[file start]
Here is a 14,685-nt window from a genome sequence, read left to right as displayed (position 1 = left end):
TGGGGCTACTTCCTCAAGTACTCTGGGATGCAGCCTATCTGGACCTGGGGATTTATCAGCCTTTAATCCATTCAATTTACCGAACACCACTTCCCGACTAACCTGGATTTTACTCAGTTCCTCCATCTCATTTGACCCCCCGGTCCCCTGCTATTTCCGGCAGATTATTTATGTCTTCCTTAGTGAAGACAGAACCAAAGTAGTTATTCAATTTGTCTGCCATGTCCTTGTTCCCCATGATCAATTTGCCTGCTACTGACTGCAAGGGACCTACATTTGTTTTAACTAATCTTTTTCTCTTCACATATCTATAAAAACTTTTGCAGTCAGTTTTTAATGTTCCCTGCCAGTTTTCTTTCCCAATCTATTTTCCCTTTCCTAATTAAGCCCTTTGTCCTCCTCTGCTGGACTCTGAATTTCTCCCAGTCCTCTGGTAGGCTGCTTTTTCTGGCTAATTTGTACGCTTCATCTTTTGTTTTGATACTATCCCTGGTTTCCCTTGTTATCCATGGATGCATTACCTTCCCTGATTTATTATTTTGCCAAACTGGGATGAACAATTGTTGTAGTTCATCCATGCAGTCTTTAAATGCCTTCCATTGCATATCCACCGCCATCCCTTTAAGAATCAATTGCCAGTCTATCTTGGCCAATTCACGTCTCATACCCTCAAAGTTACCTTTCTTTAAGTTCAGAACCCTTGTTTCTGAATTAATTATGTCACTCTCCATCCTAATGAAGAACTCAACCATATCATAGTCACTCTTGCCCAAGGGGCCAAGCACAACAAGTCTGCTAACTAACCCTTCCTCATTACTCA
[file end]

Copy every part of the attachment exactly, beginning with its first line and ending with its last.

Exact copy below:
Here is a 14,685-nt window from a genome sequence, read left to right as displayed (position 1 = left end):
TGGGGCTACTTCCTCAAGTACTCTGGGATGCAGCCTATCTGGACCTGGGGATTTATCAGCCTTTAATCCATTCAATTTACCGAACACCACTTCCCGACTAACCTGGATTTTACTCAGTTCCTCCATCTCATTTGACCCCCCGGTCCCCTGCTATTTCCGGCAGATTATTTATGTCTTCCTTAGTGAAGACAGAACCAAAGTAGTTATTCAATTTGTCTGCCATGTCCTTGTTCCCCATGATCAATTTGCCTGCTACTGACTGCAAGGGACCTACATTTGTTTTAACTAATCTTTTTCTCTTCACATATCTATAAAAACTTTTGCAGTCAGTTTTTAATGTTCCCTGCCAGTTTTCTTTCCCAATCTATTTTCCCTTTCCTAATTAAGCCCTTTGTCCTCCTCTGCTGGACTCTGAATTTCTCCCAGTCCTCTGGTAGGCTGCTTTTTCTGGCTAATTTGTACGCTTCATCTTTTGTTTTGATACTATCCCTGGTTTCCCTTGTTATCCATGGATGCATTACCTTCCCTGATTTATTATTTTGCCAAACTGGGATGAACAATTGTTGTAGTTCATCCATGCAGTCTTTAAATGCCTTCCATTGCATATCCACCGCCATCCCTTTAAGAATCAATTGCCAGTCTATCTTGGCCAATTCACGTCTCATACCCTCAAAGTTACCTTTCTTTAAGTTCAGAACCCTTGTTTCTGAATTAATTATGTCACTCTCCATCCTAATGAAGAACTCAACCATATCATAGTCACTCTTGCCCAAGGGGCCAAGCACAACAAGTCTGCTAACTAACCCTTCCTCATTACTCA